Supporting Information

Code S1.

Python code for the intra-cell circuits. Equations 1 to 13, that explain the deterministic behaviour of the first 2-strain NOR population are coded in the file while the rates are simulated stochastically (Gillespie) in the file Regarding the XOR example, the NOR_1 strain is simulated deterministically in XOR(NOR1) (ODEs 14–20) and stochastically in XOR(NOR1); The ODEs for the NOR_2 strain are coded in XOR(NOR2)


Figure S1.

Molecular deterministic relations in the simulation of Figure 1B. Using the same simulation of Figure 2 (case 1-1), these graphs show the behavioural changes in the relation between different molecules when the rate (Cre deletion rate) is changed. All graphs show information at time = 200 min. A. Cre proteins and altered plasmids (copy number = 1). B. Cre proteins and GFP molecules. C. F2 inducers and GFP molecules.


Figure S2.

Comparison of stochastic and deterministic behaviour in plasmid concentration. Twelve different simulations of Figure 1B (case 1-1) over 150 min. Only and are monitored. Copy number equals 1 (six graphs on the left) and 20 (six graphs on the right). Rate equals 2E-5 (top row), 2E-6 (middle row) and 2E-3 (bottom row). The unrealistic transitions of deterministic simulations (there is no such a thing as “0.243” plasmids in a cell) match better the stochastic transitions with bigger copy number. Also, big values of will give better deterministic approximations (due to small delay in conversion).


Figure S3.

Alternative spatial simulations to Figure 3 with greater conjugation frequency. Red outline cells: donors (senders). Blue outline cells: recipients (receivers). Green colour intensity proportional to GFP concentration level (output). A. Logic 0-0 case. B. Logic 1-1 case. Bars in bar graphs proportional to plasmid numbers in the whole population (excluding sender cells).


Figure S4.

Alternative spatial simulation for case 0-0 in Figure 6 with lower conjugation frequency. Snapshot of an XOR population after 32 h when no inputs are present (right) and bar graph showing the average number of plasmids (per configuration) in receivers (left) at the same instant (y axis in logarithmic scale). By setting up the conjugation frequency to a low value, the number of plasmids (which control the output) increases. As a result, some cells display a positive output (GFP) when they should not according to the XOR function. However, this positive output is residual.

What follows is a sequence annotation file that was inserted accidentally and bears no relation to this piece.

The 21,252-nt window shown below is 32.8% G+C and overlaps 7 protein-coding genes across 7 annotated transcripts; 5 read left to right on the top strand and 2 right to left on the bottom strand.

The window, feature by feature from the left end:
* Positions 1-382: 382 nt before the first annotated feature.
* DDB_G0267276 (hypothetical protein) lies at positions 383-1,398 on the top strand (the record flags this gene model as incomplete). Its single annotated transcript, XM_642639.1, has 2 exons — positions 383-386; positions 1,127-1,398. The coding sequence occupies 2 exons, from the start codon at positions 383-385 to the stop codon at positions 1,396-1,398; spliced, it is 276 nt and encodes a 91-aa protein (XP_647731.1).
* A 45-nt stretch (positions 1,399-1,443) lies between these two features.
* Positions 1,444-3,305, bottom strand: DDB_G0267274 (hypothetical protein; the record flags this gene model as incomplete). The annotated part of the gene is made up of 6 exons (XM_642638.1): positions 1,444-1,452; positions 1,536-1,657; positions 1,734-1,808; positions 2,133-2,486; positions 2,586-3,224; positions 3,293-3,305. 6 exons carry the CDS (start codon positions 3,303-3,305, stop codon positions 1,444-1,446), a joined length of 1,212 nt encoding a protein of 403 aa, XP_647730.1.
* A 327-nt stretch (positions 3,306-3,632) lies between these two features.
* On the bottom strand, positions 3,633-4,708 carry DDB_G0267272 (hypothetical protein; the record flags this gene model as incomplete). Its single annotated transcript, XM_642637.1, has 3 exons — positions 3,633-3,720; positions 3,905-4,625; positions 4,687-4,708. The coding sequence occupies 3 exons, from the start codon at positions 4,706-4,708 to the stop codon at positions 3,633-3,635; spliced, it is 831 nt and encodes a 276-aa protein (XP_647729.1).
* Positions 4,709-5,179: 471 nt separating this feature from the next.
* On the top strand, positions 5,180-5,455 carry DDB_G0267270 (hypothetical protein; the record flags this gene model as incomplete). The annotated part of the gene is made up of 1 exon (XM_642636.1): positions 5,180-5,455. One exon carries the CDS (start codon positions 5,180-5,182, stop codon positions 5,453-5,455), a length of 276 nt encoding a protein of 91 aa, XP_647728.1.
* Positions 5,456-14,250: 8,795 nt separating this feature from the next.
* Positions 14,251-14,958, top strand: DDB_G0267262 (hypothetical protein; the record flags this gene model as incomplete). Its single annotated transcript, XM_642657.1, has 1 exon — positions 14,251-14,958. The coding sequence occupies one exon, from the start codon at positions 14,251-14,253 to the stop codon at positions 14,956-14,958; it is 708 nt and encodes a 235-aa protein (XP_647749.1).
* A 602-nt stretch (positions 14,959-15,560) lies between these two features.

Figure S5.

Perturbation analysis of model reaction rates. In each graph (A–D), the results of 50 simulations are shown, 45 of which use a perturbed set of reaction rates, and 5 of which use the original rates (control set, above dashed horizontal lines in graphs). In each experiment, we perturb every rate by adding Gaussian noise to the original value (stardard deviation is 20%). A,B: Perturbation analysis of the model (Figure 2) for the 2-strain NOR population (23 rates), where the graphs show the effect of the output (GFP) when the inputs are 0-0 and 1-1 respectively. C,D: perturbation analysis for the XOR model (Figure 5), NOR_1-strain (22 rates; inputs considered constrant in the profile), where the graphs measure the level of the fimE protein and the plasmids, respectively.


Figure S6.

Simulation results of NOR_2 during its logic 1-0 case. This case means that molecules are present (logic “1” = 1000 molecules at the start;  = 500 molecules min−1) and the plasmids coming from donors (NOR_1) are all in configuration . In this scenario, we would expect a logic “0” in the output (no GFP). However, we can observe an initial GFP expression (bottom graph) which corresponds to the time delay needed to change the configuration of the plasmid from to (top graph). After GFP is no longer expressed, its degradation controls the concentration. Copy number = 5.


Figure S7.

Validation of DiSCUS. Left (figures A–C): validation of conjugation dynamics using real data. A. Figure extracted from [60] where a colony of Pseudomonas putida is divided into dark red donor cells (DsRed), yellow recipient cells (YFP) and transconjugants, expressing both yellow and green light (YFP and GFP). The upper row shows the transconjugant signal, and the bottom row shows the whole community. B and C. Simulation results. Two simulations of similar colonies are recorded over exactly the same time intervals (min). The colours of the cells match the colours observed in A. Right (graphs D–I): validation of cell movement using real data. Graphs D, F and H are extracted from [59], and show experimental results of Escherichia coli growth regarding density, velocity gradient and ordering (respectively). Graphs E, G and I correspond to simulations in similar conditions to [59], for the same parameters (density, velocity gradient and ordering respectively). Test 1, 2 and 3 in graphs correspond to different spatial distribution of cels inside the microfluidic chanel.


Figure S8.

Effects of manual mixing on conjugation frequency. A. Recipient-trapping behaviour ofa population wth donors (red), transconjugants (green) and recipients (yellow). Two snapshots depict clearly-observed clusters. B. Population arfter random mixing, where the clusters are automatically dissolved. C. Graph showing conjugation frequencies (Y = T/(R+T)) of 560-minute experiments (ratio D/R = 50%). Blue bars represent Y on an untouched population, while red bars represent Y wen the population is mixed at 420 min. The two sets of bars corespond to experiments with different cell dimensions (1×3 -left- and 1×2 -right-). Error bars show variation across 15 experiments of each class.